Since the park is so huge, it couldn't possibly fit into just one blog post.
I had read and heard that the best places for viewing wildlife in Yellowstone are Lamar Valley in the Northeast end of the park and Hayden Valley, just east of where we were staying. Sadly, for those of us who love sleeping-in on vacation, the best time to see said wildlife is sunrise. We agreed to meet Mark at 6:30 am in Hayden Valley by Alum creek. We drove out there in total darkness which is terrifying in that park since any number of beasties could run out onto the road (turns out only a porcupine actually did). We arrived when it was still pitch black, and I was convinced that we would be eaten by bears or trampled by an elk herd. I expected that at the crack of dawn, piles of different animals would emerge from the surrounding forests to have their morning baths and drinks and we would essentially witness the opening sequence from The Lion King. Dawn broke, light started to spread across the valley, and... there were no animals.
Mark showed up, it got lighter, we went to another overlook. From there we saw a herd of bison; which, not to be jaded, is kind of like seeing squirrels in Yellowstone. We saw a few elk cross the stream, and (the coolest part) heard the bull elk trumpet, which is an odd high pitched call that seemed to be saying to the other animals "hey, don't do the Lion King thing today, it's cold out". Still, it was pretty. Two of my goal animals to spot were River Otters and Moose. We went to a place called Otter Creek, but it turns out that the otters listened to the elk and stayed in too.
After breakfast, we went to the Grand Canyon of the Yellowstone (literally that's what's on the signs), at an overlook called Artist's Point. It was pretty chilly and raining on and off, but beautiful. There are vivid colors all up and down the canyon and a waterfall at the end of it. There, we parted with Mark who had a long drive and a Packer game to get to back home.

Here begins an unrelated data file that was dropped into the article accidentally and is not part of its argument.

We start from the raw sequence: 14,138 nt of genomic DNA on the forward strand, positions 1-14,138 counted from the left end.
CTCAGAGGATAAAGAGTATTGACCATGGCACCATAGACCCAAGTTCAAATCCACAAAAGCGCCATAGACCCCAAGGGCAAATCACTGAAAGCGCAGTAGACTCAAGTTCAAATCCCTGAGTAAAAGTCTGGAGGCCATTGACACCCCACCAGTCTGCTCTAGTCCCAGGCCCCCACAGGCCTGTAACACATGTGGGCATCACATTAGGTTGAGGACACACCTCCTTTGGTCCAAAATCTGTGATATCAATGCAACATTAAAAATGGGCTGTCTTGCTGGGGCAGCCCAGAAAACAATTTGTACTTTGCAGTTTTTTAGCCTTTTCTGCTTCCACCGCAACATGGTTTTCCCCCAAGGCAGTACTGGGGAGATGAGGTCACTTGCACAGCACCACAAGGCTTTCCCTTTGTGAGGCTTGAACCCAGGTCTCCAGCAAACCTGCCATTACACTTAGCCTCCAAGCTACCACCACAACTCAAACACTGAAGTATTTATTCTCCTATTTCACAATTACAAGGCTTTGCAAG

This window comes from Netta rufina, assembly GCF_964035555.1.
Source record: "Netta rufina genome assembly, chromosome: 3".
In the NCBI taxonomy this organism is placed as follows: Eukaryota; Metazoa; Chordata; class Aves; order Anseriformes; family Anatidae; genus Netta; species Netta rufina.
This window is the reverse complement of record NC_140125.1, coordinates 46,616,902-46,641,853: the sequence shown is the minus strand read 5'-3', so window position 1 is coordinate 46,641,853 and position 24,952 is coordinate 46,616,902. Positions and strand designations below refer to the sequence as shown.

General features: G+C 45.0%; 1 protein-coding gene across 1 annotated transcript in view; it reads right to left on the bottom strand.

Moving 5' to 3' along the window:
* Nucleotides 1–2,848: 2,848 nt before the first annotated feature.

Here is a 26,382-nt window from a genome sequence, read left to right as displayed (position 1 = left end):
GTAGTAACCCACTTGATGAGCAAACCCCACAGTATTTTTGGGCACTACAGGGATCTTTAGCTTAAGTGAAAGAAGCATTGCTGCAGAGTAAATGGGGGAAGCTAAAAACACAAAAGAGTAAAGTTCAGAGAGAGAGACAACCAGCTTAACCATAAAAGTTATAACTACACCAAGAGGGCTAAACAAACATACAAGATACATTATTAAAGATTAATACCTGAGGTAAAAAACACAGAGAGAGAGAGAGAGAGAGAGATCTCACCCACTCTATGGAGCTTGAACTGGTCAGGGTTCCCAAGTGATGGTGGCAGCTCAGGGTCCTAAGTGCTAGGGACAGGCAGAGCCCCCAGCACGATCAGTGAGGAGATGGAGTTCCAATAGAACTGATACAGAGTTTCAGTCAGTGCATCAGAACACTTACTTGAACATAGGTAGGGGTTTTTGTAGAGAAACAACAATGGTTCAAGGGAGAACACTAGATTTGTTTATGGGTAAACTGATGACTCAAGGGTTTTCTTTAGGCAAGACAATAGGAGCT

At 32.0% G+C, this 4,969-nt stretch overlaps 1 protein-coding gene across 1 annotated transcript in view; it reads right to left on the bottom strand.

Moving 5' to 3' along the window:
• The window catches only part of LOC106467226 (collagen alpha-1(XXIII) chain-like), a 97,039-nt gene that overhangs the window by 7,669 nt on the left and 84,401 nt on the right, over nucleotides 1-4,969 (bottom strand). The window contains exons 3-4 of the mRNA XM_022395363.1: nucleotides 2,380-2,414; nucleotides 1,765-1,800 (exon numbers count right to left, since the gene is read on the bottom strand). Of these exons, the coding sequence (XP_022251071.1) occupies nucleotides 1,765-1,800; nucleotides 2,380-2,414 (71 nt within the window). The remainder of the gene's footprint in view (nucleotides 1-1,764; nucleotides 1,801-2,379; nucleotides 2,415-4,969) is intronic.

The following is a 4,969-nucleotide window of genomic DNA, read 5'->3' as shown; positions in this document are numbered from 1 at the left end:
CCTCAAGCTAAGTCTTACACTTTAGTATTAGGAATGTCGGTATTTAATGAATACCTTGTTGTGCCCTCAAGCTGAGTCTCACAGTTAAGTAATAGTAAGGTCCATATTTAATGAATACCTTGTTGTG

We were planning a hike, but because of our LA aversion to weather, headed up to Mammoth. The road there was one of the most beautiful drives that I have ever been on. For one, there is a fantastic phenomenon in the park where if you see piles of cars stopped, it's generally because some wildlife has been spotted and everyone is observing it paparazzi style. On the way up, we saw one such jam and got out to see a black bear complete with cubs IN THE TREE. There was a ranger keeping people back at a safe distance, but we managed to see her walking around and her wittwle cubs in the tree snapping branches as they crawled around.
Back on the drive, the storms were contained in pockets around the park, and from the vantage point of the mountain road, you could see areas of storms adjacent to bright, sunny bits of perfect weather. Just to be even more epic, there were rainbows everywhere. That park really is nature and beauty dialed to 11.
In Mammoth, there are elk all around the little town. Most of which in places that are far closer than the recommended 25 yards away from people. Almost everyone we saw was respectful of them and kept their distance, but I did see a tourist or two get within five feet of the beasts and luckily these particular ones were so used to such things, they ignored it.